1. Organic System Plans – Each certified organic farm must have a plan that describes all aspects of the farm, including measures taken to prevent pathogenic contamination of crops and water.
  2. Traceability – Certified organic producers and processors must keep extensive records so they can trace their products from the field to point of sale.
  3. Sanitation – Organic production permits antimicrobial steps such as pasteurization, equipment sanitation, and steam sterilization to lower pathogen contamination. The National List of Allowed and Prohibited Substances also allows the use of critical cleaners and sanitizers such as phosphoric acid, chlorine, hydrogen peroxide, and peracetic acid.
  4. Manure and Compost – Organic food is more strictly regulated than conventional in terms of use of manure as fertilizer. No raw manure is used in organic systems without an extended waiting period between application and harvest (i.e. 90 and 120 days).
  5. No Sewage Sludge – The use of sewage sludge is prohibited in organic farming.
  6. Microbial Balance – Beneficial microbes keep soil in balance, providing good nutrition to crops and keeping pathogens and microbes in check.
  7. Biodiversity – Creating a more diverse ecosystem by adding hedgerows, vegetative buffers, and diversified cropping systems will improve microbial balance and water filtration, and produce more nutritional food.
  8. Livestock – Organic regulations do not allow confined cattle feeding operations, considered to be one of the primary sources of E. coli 0157. Organic standards also do not allow routine use of antibiotics, which can lead to antibiotic-resistant strains of E. coli and other foodborne pathogens.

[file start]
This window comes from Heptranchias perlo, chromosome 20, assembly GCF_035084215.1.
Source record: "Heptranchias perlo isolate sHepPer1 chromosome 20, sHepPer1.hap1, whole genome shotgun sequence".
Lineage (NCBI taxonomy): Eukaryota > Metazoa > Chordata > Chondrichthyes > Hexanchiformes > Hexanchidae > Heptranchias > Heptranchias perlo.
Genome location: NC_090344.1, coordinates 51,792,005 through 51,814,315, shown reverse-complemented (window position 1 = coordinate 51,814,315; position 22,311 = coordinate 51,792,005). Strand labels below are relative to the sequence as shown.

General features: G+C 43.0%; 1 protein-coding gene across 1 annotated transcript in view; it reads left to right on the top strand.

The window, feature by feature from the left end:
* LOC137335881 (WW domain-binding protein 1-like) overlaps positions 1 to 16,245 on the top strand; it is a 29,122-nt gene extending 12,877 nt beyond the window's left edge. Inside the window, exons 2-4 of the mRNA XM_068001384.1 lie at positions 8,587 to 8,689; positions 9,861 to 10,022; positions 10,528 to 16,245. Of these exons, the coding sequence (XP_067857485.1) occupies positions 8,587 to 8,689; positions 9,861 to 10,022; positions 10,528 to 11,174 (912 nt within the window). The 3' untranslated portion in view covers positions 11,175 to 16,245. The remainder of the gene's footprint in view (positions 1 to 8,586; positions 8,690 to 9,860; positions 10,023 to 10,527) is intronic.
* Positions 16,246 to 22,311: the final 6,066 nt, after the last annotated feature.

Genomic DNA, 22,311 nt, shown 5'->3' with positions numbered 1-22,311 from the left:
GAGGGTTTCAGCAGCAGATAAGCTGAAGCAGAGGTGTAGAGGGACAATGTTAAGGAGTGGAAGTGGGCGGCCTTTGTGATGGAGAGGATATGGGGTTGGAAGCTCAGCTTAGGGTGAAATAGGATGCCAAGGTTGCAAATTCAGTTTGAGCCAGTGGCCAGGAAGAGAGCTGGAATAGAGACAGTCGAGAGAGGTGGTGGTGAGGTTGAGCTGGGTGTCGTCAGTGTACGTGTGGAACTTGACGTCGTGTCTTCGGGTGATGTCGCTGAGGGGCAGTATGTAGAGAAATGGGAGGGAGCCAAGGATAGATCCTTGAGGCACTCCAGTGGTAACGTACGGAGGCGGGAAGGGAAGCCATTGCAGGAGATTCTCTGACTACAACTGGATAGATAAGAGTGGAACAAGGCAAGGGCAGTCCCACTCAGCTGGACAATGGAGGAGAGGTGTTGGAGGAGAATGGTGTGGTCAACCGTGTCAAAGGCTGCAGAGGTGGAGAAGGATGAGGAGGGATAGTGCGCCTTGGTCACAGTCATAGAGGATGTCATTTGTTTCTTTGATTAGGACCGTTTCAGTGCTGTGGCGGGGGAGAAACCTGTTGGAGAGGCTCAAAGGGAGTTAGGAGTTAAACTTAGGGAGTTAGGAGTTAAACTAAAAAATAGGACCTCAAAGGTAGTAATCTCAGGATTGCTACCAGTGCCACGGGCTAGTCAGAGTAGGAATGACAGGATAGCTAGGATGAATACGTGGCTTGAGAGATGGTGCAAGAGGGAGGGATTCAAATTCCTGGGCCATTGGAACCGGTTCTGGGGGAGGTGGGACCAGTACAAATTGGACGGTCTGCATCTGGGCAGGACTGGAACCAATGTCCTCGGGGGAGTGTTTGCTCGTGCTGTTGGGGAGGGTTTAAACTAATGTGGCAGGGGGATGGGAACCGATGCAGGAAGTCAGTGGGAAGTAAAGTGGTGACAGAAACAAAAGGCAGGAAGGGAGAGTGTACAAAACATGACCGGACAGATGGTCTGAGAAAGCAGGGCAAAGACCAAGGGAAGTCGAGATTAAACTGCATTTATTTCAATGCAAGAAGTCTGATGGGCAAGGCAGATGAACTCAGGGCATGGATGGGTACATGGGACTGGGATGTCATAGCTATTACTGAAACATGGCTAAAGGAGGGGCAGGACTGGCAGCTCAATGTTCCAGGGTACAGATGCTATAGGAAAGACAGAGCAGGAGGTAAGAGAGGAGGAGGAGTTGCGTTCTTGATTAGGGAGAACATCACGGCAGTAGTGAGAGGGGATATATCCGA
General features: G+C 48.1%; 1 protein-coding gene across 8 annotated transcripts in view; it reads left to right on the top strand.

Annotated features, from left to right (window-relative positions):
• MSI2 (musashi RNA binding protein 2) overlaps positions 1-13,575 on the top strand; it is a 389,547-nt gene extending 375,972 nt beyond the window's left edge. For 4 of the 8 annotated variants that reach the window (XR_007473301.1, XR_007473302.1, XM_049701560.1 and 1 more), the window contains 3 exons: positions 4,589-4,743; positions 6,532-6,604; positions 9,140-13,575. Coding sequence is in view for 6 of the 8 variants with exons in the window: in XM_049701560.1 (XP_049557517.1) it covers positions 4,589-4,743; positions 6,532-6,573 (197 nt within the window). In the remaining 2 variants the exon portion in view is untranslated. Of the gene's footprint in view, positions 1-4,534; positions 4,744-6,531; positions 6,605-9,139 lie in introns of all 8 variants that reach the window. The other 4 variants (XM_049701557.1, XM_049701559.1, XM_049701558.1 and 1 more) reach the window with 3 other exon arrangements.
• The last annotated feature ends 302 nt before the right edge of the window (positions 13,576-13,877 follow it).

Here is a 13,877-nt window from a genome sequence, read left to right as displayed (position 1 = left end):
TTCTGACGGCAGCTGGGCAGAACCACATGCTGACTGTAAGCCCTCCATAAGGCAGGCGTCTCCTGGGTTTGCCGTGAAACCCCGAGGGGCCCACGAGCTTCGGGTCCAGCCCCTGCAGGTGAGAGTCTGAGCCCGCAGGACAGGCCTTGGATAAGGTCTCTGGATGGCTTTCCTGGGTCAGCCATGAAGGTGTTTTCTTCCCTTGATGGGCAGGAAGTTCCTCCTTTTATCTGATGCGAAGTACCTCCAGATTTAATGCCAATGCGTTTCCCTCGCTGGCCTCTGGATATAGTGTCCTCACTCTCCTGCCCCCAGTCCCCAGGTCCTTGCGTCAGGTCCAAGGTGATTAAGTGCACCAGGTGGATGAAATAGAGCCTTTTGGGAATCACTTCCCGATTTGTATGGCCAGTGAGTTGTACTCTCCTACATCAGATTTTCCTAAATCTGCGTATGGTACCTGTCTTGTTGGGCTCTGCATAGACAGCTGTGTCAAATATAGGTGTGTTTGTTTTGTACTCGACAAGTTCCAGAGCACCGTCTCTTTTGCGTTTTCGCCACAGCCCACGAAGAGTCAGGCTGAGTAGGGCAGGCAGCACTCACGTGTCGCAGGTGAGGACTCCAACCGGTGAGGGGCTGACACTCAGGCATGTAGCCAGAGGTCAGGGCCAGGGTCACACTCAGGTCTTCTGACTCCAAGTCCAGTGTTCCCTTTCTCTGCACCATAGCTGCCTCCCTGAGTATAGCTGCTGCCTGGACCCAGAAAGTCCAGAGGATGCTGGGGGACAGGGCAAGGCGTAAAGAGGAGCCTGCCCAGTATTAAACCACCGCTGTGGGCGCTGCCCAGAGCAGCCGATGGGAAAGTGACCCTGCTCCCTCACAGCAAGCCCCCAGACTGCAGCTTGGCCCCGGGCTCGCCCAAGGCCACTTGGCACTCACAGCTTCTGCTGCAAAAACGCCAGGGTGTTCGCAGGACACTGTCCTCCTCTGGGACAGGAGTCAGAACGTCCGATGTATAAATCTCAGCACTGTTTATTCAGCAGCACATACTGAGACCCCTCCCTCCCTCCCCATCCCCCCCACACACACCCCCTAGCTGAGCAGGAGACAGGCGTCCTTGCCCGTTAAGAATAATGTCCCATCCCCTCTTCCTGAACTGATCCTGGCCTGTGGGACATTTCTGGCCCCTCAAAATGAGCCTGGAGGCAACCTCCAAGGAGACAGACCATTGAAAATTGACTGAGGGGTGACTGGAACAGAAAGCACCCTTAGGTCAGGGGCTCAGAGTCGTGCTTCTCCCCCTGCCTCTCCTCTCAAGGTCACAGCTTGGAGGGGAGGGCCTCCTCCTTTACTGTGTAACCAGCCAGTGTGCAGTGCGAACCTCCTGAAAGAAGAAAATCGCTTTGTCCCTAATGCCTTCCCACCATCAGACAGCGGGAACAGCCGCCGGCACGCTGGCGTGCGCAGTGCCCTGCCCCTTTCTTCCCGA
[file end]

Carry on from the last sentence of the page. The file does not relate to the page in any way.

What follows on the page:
9. No Toxic Pesticides – Toxic pesticides are prohibited in organic farming

Additional benefits of organic

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Research provides overwhelming evidence that avoiding pesticide residues in your diet is critical for reducing health risks, including an innovative study showing that dietary exposure to low-level pesticide residues in a conventional diet can have health consequences, a report from the World Health Organization concluding that the active ingredient in Roundup “probably causes cancer in humans”, and multiple studies about the negative effects of pesticide exposure to children’s health. Multiple studies have shown that choosing organic products can significantly decrease your exposure to pesticides.  One recent study showed that even eating organic occasionally can have a beneficial impact on pesticide avoidance.